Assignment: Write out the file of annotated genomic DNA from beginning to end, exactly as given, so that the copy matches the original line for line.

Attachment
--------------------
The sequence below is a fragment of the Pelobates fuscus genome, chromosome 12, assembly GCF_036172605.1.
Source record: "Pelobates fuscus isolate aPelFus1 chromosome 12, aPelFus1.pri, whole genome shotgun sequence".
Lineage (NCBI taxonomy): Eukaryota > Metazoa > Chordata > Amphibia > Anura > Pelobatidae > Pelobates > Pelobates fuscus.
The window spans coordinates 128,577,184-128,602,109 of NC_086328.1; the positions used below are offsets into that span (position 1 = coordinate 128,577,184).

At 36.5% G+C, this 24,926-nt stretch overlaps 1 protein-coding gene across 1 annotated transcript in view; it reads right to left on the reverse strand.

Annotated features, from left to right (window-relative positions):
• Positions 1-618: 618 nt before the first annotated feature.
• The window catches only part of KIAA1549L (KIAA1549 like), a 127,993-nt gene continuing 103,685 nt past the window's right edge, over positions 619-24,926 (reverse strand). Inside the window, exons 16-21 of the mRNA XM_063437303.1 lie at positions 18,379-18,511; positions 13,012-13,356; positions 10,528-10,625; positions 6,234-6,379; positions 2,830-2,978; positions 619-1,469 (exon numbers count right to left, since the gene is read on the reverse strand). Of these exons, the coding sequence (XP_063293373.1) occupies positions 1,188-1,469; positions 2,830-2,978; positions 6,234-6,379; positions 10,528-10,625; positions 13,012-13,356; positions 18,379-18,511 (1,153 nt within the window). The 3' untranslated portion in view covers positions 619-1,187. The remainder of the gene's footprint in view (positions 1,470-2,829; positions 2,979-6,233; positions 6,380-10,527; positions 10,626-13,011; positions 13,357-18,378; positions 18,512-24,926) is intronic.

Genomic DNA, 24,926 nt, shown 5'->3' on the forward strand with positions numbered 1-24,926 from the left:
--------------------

The sequence below is a fragment of the Pelobates fuscus genome, chromosome 12, assembly GCF_036172605.1.
Source record: "Pelobates fuscus isolate aPelFus1 chromosome 12, aPelFus1.pri, whole genome shotgun sequence".
Lineage (NCBI taxonomy): Eukaryota > Metazoa > Chordata > Amphibia > Anura > Pelobatidae > Pelobates > Pelobates fuscus.
The window spans coordinates 128,577,184-128,602,109 of NC_086328.1; the positions used below are offsets into that span (position 1 = coordinate 128,577,184).

At 36.5% G+C, this 24,926-nt stretch overlaps 1 protein-coding gene across 1 annotated transcript in view; it reads right to left on the reverse strand.

Annotated features, from left to right (window-relative positions):
• Positions 1-618: 618 nt before the first annotated feature.
• The window catches only part of KIAA1549L (KIAA1549 like), a 127,993-nt gene continuing 103,685 nt past the window's right edge, over positions 619-24,926 (reverse strand). Inside the window, exons 16-21 of the mRNA XM_063437303.1 lie at positions 18,379-18,511; positions 13,012-13,356; positions 10,528-10,625; positions 6,234-6,379; positions 2,830-2,978; positions 619-1,469 (exon numbers count right to left, since the gene is read on the reverse strand). Of these exons, the coding sequence (XP_063293373.1) occupies positions 1,188-1,469; positions 2,830-2,978; positions 6,234-6,379; positions 10,528-10,625; positions 13,012-13,356; positions 18,379-18,511 (1,153 nt within the window). The 3' untranslated portion in view covers positions 619-1,187. The remainder of the gene's footprint in view (positions 1,470-2,829; positions 2,979-6,233; positions 6,380-10,527; positions 10,626-13,011; positions 13,357-18,378; positions 18,512-24,926) is intronic.

Genomic DNA, 24,926 nt, shown 5'->3' on the forward strand with positions numbered 1-24,926 from the left: